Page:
Reptar, meet Byron the Bunny

Major League Baseball lists six Bunnys and a Rabbit (Maranvile) among its all-time players, not to mention a Hopp (Johnny, 1939-52) a Hopper (Norris, 2006-08), and a Hare (Shawn, 1991-95).  Minor league baseball once featured a Cedar Rapids Bunnies, which played from 1904 to 1932 and were the Cincinnati Reds’ first farm team.  

But none of those bunnies burst onto the scene quite like the Gamecocks’ bunny, which debuted April 17.  Sure, Rabbit Maranville was inducted into the Baseball Hall of Fame, but did he rack up 1,100 Twitter followers in a day?

After a rash of injuries and a four-game losing streak, the Gamecocks were in need of a rabbit’s foot heading into their series at Auburn.  They opted for the whole rabbit instead.  Shortly before they boarded their bus, a quartet of Gamecocks – senior Brison Celek, junior Grayson Greiner, junior Joel Seddon, and junior Joey Pankake – went to a pet store and bought a one month-old “rally rabbit,” hoping to restore the team’s mojo.  They named him “Byron,” though not for the poet Lord Byron, who may have been thinking of a slump-busting bunny when he wrote, “Be thou the rainbow in the storms of life.  The evening beam that smiles the clouds away, and tints tomorrow with prophetic ray.”  The players named him for a character on an obscure HBO sketch comedy show (search “Canadian Border Patrol” on YouTube). 

Byron quickly took on a second life of his own, with all the appendages of a modern media celebrity.  A fan created a Byron Twitter account (@ByronTheBunny).  In true rabbit fashion, his followers multiplied at a rapid rate.  By day’s end, Byron had collected more than 1,100 followers – or, as Pankake gleefully pointed out, more than freshman outfielder Gene Cone.  Gamecock fans made Byron photoshops.  He was given his own hashtag, #FearTheEars.  Suddenly a bunny was the talk of the trip, not the Gamecocks’ struggles at the plate.  Given their losing streak, that may have been the point.

Either way, it was clear:  Gamecock Nation had descended into a rabbit hole.

Whether a bunny can shake the Gamecocks out of a slump remains to be seen.  If this all sounds bizarre, and absurd, and ridiculous, you’d be correct.  But South Carolina is also following a long tradition of superstition and silliness in baseball.  It’s a sport where players believe monkeys (Angels, 2002), squirrels (Cardinals, 2011), and beards (Red Sox 2013) carry magical powers.  No sport has more tales of teams embracing superstition to snap out of a funk.  The Gamecocks are actually taking a page out of their own book – two years ago, before a series at Auburn, they adopted a pet betta fish named Reptar.  Naturally, the Gamecocks swept the Tigers, and went on to win the SEC East.  A benign fish soon gained a cult following, with Reptar t-shirts, tribute songs, and hand gestures.  The Gamecocks are hoping history can repeat itself, albeit it in a different aisle of the pet store.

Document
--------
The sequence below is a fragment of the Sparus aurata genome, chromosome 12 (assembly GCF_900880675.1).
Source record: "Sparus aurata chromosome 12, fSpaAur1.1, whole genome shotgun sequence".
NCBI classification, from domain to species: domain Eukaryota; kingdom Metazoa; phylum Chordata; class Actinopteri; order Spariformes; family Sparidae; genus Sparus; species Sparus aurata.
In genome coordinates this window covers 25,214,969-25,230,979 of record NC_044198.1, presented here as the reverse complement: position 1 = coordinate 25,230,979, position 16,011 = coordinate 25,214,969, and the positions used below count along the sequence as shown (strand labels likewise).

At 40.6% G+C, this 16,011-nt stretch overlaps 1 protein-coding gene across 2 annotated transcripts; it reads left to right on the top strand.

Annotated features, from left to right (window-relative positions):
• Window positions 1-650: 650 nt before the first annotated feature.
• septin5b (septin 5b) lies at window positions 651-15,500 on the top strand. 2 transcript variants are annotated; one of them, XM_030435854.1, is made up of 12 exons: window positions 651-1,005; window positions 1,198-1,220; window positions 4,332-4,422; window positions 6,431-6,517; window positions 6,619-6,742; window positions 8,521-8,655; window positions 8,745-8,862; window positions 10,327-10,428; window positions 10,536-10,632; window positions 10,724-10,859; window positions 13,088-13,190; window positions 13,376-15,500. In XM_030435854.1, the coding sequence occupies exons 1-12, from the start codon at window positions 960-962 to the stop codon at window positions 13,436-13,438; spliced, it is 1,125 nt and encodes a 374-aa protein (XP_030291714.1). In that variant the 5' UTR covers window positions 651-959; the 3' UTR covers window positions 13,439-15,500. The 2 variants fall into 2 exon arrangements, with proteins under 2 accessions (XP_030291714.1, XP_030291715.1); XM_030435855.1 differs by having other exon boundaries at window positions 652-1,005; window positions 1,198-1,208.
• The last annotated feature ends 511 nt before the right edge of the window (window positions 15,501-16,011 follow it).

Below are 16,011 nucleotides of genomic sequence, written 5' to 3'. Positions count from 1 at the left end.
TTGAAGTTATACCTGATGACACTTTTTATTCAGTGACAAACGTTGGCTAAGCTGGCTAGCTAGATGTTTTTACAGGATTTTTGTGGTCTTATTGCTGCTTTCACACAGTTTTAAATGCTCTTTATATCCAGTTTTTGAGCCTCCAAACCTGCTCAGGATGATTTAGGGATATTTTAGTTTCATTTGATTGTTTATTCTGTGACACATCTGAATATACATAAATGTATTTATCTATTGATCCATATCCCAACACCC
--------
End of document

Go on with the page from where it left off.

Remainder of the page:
Strange as this story sounds, it also makes perfect sense.  Baseball is one of the most mentally taxing sports on Earth.  In addition to being a game of failure, it leaves plenty of time for thinking.  Thinking leads to dwelling, especially if a player is slumping. Players are at their best when they’re loose, clear-headed, and relaxed.  If a bunny can lighten the mood during a difficult stretch, so be it.  If a rabbit can help the Gamecocks forget their failures, and return them to their hard-hitting ways, Byron will have done his job. 

(And if he doesn’t, four upperclassmen baseball players will have a decidedly unmanly pet in their apartment.)

In the meantime, we’ll see if Byron can take his place alongside such storied baseball Byrons as American League founder Byron “Ban” Johnson, and such renowned baseball Bunnies as Major League first baseman Bunny Brief (1912-17).  Who knows?  Maybe Byron can kickstart a run to another national title, something the Gamecocks last did in 2011.

If so, Greiner, Pankake, Seddon, and Celek were on to something.  According to the Chinese zodiac, 2011 was the Year of the Rabbit.

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